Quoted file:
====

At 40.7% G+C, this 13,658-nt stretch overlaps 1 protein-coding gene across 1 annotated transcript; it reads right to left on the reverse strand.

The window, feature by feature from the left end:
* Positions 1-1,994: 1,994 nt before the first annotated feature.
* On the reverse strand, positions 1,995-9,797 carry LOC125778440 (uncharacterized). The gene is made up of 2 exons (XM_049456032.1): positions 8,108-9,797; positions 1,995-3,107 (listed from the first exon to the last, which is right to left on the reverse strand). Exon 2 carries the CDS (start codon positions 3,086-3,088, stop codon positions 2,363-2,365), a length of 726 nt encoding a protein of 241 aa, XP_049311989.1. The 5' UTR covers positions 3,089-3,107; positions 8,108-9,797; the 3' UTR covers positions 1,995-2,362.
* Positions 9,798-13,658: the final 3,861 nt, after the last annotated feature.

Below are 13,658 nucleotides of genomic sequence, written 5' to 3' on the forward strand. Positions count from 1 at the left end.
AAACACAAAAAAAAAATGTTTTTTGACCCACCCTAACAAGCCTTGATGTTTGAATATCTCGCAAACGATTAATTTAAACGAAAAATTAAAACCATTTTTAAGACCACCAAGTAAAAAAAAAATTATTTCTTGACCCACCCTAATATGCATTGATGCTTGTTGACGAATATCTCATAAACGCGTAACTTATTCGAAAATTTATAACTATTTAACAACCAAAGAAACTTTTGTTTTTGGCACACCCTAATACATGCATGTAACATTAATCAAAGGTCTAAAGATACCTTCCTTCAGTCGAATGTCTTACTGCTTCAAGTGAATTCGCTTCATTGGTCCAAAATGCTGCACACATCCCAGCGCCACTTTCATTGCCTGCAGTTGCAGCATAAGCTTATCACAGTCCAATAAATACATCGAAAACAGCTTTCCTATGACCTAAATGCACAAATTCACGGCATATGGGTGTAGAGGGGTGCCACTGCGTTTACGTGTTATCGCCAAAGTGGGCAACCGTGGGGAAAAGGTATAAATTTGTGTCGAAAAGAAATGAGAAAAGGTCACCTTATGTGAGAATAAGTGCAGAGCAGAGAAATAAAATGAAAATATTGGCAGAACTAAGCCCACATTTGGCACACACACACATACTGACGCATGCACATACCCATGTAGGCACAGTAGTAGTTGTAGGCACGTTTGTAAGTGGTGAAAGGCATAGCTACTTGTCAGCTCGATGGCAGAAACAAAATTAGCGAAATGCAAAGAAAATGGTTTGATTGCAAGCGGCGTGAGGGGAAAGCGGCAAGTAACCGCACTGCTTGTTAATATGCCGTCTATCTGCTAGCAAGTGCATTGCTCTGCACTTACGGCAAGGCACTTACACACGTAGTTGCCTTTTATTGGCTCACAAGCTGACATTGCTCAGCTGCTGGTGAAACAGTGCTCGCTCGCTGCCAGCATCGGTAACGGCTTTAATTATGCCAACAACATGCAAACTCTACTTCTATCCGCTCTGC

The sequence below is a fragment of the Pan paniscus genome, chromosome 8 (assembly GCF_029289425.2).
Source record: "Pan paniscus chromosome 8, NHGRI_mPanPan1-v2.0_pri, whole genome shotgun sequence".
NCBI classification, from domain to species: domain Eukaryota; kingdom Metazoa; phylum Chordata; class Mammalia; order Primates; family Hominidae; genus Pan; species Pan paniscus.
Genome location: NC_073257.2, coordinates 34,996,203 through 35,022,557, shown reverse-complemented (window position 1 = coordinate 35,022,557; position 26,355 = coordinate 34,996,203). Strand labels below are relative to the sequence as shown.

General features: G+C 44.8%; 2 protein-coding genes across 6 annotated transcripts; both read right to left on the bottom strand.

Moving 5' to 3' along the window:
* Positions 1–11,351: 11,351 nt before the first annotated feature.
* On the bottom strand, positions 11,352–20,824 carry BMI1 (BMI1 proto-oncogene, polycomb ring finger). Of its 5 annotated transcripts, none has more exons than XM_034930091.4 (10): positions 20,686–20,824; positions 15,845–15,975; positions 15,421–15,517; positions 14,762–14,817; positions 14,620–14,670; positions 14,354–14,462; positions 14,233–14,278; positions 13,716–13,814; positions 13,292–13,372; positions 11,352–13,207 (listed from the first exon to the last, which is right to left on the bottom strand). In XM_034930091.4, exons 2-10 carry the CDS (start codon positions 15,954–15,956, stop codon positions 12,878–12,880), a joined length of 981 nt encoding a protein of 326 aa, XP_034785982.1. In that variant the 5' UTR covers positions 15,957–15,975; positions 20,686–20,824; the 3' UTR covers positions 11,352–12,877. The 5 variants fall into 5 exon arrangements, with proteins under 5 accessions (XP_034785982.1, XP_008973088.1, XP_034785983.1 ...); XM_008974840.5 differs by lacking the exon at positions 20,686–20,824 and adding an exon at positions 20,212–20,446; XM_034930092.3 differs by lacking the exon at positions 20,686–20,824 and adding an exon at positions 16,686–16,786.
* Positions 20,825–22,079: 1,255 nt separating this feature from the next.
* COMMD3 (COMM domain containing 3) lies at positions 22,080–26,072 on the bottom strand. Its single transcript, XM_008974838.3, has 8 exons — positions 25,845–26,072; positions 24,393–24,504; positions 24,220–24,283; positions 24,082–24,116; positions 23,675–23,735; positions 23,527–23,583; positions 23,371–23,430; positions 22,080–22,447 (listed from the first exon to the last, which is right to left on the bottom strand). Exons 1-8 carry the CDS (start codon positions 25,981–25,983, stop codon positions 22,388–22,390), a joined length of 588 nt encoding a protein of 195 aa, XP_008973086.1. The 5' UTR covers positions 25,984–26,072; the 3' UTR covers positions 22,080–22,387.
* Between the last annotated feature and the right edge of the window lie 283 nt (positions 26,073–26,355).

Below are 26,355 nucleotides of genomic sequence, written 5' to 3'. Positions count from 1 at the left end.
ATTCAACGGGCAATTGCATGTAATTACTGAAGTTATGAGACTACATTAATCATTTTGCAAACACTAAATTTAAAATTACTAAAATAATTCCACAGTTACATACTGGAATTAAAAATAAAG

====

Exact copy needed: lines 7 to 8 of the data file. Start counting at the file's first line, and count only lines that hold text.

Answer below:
AAACACAAAAAAAAAATGTTTTTTGACCCACCCTAACAAGCCTTGATGTTTGAATATCTCGCAAACGATTAATTTAAACGAAAAATTAAAACCATTTTTAAGACCACCAAGTAAAAAAAAAATTATTTCTTGACCCACCCTAATATGCATTGATGCTTGTTGACGAATATCTCATAAACGCGTAACTTATTCGAAAATTTATAACTATTTAACAACCAAAGAAACTTTTGTTTTTGGCACACCCTAATACATGCATGTAACATTAATCAAAGGTCTAAAGATACCTTCCTTCAGTCGAATGTCTTACTGCTTCAAGTGAATTCGCTTCATTGGTCCAAAATGCTGCACACATCCCAGCGCCACTTTCATTGCCTGCAGTTGCAGCATAAGCTTATCACAGTCCAATAAATACATCGAAAACAGCTTTCCTATGACCTAAATGCACAAATTCACGGCATATGGGTGTAGAGGGGTGCCACTGCGTTTACGTGTTATCGCCAAAGTGGGCAACCGTGGGGAAAAGGTATAAATTTGTGTCGAAAAGAAATGAGAAAAGGTCACCTTATGTGAGAATAAGTGCAGAGCAGAGAAATAAAATGAAAATATTGGCAGAACTAAGCCCACATTTGGCACACACACACATACTGACGCATGCACATACCCATGTAGGCACAGTAGTAGTTGTAGGCACGTTTGTAAGTGGTGAAAGGCATAGCTACTTGTCAGCTCGATGGCAGAAACAAAATTAGCGAAATGCAAAGAAAATGGTTTGATTGCAAGCGGCGTGAGGGGAAAGCGGCAAGTAACCGCACTGCTTGTTAATATGCCGTCTATCTGCTAGCAAGTGCATTGCTCTGCACTTACGGCAAGGCACTTACACACGTAGTTGCCTTTTATTGGCTCACAAGCTGACATTGCTCAGCTGCTGGTGAAACAGTGCTCGCTCGCTGCCAGCATCGGTAACGGCTTTAATTATGCCAACAACATGCAAACTCTACTTCTATCCGCTCTGC

The sequence below is a fragment of the Pan paniscus genome, chromosome 8 (assembly GCF_029289425.2).